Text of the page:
Last week, in a blog post titled, "Your complaint is more than data-it's your story," the Consumer Financial Protection Bureau enticed consumers to "share your whole story, everyone will see it." The post came as the Bureau pledged to move forward with plans to publish the narratives of consumer complaints about their financial institutions. The Bureau's existing public complaint database includes only standardized data fields-not the consumer's narrative description of the problem. Its decision to publish unverified consumer narratives is not surprising, but publishing these stories is not helpful to consumers.
The Bureau takes a number of precautionary steps in connection with the database. First, it verifies that a customer relationship exists, which should eliminate attempts by competitors to sully each other's reputations. Second, it plans to remove personal information from the narratives that consumers submit. Third, the Bureau will not publish 5-digit zip codes for areas with less than 20,000 inhabitants. Fourth, in a departure from its sweeping credit card account data collection program, it allows customers to opt-in; those who would prefer not to share their complaint with the world can keep it private. Finally, if consumers scroll down far enough on the complaint database landing page, they will see a disclaimer that the Bureau has not verified the information.
Even with these precautions, the Bureau's public storytelling warehouse poses problems for consumers. Many comment letters - including one by the Mercatus Center - point these issues out. Placing complaints on a self-proclaimed "official website of the United States government" invites consumers to assume that the CFPB has culled out the meritless complaints. The Bureau does not throw out baseless complaints, but may reject company responses it deems baseless. In a change from the proposed policy, the Bureau will allow financial companies to choose from among a set of generic responses. The Bureau, however, in its "discretion to assess whether there are good-faith bases" for their selected responses, may decide not to include them in the public database. Companies, picking from stock responses, will be greatly limited in their ability to address issues raised in detailed narratives.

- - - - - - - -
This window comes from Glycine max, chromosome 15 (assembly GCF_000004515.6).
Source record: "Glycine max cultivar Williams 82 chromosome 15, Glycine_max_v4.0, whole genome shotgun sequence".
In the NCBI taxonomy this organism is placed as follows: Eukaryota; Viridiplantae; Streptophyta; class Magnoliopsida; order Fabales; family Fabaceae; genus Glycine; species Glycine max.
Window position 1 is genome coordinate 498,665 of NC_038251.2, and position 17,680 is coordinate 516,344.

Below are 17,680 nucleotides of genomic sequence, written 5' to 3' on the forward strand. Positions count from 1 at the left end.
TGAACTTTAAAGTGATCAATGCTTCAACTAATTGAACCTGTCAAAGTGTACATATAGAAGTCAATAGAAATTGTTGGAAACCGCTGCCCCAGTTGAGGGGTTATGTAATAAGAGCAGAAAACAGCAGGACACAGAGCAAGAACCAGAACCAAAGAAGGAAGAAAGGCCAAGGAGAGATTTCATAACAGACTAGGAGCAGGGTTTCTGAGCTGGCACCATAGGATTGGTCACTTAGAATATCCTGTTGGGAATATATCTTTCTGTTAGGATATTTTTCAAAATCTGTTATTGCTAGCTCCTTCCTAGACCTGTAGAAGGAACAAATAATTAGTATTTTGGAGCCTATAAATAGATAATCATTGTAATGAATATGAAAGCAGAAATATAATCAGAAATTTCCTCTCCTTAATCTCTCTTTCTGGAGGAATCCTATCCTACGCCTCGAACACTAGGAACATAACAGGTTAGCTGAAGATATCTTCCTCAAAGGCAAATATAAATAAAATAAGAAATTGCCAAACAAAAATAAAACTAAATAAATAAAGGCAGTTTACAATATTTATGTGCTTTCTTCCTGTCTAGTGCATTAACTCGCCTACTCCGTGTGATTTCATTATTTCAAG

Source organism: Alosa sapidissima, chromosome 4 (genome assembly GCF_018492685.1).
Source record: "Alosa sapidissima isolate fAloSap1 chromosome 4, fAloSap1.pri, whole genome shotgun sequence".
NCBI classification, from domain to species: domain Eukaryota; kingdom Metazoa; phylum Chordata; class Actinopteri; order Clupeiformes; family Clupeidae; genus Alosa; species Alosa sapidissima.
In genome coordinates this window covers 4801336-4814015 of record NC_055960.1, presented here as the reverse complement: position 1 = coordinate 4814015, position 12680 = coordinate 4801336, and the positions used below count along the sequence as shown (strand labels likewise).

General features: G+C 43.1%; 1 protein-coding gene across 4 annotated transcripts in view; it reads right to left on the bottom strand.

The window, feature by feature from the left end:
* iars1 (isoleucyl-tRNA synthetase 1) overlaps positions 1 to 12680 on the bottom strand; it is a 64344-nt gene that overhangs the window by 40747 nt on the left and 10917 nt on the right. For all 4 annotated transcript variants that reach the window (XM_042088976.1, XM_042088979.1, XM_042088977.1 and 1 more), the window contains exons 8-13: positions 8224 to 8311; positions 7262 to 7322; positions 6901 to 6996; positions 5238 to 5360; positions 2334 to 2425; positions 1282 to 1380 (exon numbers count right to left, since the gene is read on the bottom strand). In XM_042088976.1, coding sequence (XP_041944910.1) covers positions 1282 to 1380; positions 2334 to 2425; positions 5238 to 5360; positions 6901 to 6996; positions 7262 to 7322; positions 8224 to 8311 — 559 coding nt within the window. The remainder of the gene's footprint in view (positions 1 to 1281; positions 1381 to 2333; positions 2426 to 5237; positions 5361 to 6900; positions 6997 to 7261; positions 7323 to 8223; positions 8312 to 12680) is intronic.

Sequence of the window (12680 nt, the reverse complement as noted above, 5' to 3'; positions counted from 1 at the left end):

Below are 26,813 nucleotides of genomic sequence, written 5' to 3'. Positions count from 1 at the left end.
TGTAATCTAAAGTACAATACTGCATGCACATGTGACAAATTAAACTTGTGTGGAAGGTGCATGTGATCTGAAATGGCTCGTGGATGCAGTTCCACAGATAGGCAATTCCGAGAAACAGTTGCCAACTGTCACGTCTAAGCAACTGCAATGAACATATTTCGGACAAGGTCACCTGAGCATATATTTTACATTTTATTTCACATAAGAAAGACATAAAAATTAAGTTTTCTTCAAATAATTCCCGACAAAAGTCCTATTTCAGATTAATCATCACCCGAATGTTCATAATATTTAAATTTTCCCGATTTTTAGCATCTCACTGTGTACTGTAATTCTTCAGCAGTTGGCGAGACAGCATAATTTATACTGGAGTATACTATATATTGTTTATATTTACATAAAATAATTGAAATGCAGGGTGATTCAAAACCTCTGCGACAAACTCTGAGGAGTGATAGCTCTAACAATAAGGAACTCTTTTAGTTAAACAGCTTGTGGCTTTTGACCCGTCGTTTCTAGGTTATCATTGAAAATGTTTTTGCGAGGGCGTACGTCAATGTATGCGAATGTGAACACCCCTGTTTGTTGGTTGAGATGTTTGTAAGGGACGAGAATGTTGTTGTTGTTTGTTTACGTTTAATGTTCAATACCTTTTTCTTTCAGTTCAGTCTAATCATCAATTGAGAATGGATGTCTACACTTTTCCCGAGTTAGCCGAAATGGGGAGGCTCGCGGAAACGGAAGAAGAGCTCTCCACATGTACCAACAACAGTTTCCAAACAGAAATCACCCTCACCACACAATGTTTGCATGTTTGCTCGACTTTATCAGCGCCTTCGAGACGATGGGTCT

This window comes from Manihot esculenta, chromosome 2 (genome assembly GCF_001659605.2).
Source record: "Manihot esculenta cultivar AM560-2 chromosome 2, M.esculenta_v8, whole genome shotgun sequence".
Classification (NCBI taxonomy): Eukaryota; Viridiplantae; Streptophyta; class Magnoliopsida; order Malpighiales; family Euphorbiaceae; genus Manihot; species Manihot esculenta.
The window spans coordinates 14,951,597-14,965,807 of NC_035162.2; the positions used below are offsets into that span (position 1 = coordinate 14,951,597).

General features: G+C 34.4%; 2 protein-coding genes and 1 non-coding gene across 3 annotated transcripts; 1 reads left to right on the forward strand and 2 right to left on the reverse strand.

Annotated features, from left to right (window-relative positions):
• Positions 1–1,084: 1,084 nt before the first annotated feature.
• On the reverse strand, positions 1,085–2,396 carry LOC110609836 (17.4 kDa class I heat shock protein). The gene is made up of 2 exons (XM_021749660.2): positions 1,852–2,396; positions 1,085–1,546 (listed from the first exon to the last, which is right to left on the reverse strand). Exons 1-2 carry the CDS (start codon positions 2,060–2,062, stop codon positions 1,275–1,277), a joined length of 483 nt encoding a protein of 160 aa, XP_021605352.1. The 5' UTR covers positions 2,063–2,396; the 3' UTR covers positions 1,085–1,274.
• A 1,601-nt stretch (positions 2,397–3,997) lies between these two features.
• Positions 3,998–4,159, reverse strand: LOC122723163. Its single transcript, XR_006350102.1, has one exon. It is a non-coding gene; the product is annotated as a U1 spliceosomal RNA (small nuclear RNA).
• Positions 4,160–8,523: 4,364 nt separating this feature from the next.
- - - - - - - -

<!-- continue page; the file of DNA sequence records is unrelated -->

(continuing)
In response to concerns about the lopsided complaint-only database, the Bureau is asking for comment on plans to publish positive feedback. The CFPB, for example, might release rankings to highlight companies that are particularly responsive to consumer complaints. Taking such a step seems only to heighten concerns that the database will become a way to force financial companies to resolve meritless complaints. Particularly, because the Bureau suggests that the top-ten list will be accompanied by a bottom-ten list, reputational worries will cause companies to do whatever it takes to make it onto the star complaint resolver list, or at least stay out of the bottom ten. Some customers will receive a windfall. Other customers are likely to bear at least some of the costs of companies' scrambling to stay on the good list.
The Bureau suggested another potential way to balance the complaints: a compliment database. The database could be supplemented by an archive of consumers recounting their positive experiences with financial services firms. The imbalance in the existing database is troubling, but creating a separate database for compliments and populating the website with consumers' good stories about financial firms is not the answer. As with the complaint database, consumers will assume that the Bureau has taken steps to verify these consumers' experiences and the featured companies will seem to have the Bureau's special approval. There is a place for consumer feedback databases, but that place is not "an official website of the United States government."
In a speech last week, Bureau Director Richard Cordray explained that "consumers, of course, can speak directly to us, but they also speak more generally by their behavior in the marketplace." He is right; when consumers are permitted to speak with their feet in the marketplace, their voices have much greater impact than the stories they tell the CFPB.